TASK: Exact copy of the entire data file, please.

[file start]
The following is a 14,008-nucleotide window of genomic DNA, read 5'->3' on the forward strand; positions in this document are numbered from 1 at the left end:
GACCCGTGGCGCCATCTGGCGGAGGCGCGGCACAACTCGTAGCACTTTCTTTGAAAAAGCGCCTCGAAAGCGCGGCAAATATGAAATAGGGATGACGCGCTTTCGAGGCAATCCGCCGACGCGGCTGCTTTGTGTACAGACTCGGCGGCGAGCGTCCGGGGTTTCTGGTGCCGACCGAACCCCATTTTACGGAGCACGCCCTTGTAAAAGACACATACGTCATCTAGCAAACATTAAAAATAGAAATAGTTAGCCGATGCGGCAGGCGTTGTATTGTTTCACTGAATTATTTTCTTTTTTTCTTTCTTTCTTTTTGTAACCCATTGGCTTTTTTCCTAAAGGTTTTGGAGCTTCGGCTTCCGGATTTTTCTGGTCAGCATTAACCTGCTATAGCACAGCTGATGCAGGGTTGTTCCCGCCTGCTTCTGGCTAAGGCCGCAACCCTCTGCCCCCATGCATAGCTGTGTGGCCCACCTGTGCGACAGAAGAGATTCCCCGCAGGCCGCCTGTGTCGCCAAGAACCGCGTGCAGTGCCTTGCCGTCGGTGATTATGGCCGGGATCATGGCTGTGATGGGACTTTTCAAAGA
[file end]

The following is a 14,008-nucleotide window of genomic DNA, read 5'->3' on the forward strand; positions in this document are numbered from 1 at the left end:
GACCCGTGGCGCCATCTGGCGGAGGCGCGGCACAACTCGTAGCACTTTCTTTGAAAAAGCGCCTCGAAAGCGCGGCAAATATGAAATAGGGATGACGCGCTTTCGAGGCAATCCGCCGACGCGGCTGCTTTGTGTACAGACTCGGCGGCGAGCGTCCGGGGTTTCTGGTGCCGACCGAACCCCATTTTACGGAGCACGCCCTTGTAAAAGACACATACGTCATCTAGCAAACATTAAAAATAGAAATAGTTAGCCGATGCGGCAGGCGTTGTATTGTTTCACTGAATTATTTTCTTTTTTTCTTTCTTTCTTTTTGTAACCCATTGGCTTTTTTCCTAAAGGTTTTGGAGCTTCGGCTTCCGGATTTTTCTGGTCAGCATTAACCTGCTATAGCACAGCTGATGCAGGGTTGTTCCCGCCTGCTTCTGGCTAAGGCCGCAACCCTCTGCCCCCATGCATAGCTGTGTGGCCCACCTGTGCGACAGAAGAGATTCCCCGCAGGCCGCCTGTGTCGCCAAGAACCGCGTGCAGTGCCTTGCCGTCGGTGATTATGGCCGGGATCATGGCTGTGATGGGACTTTTCAAAGA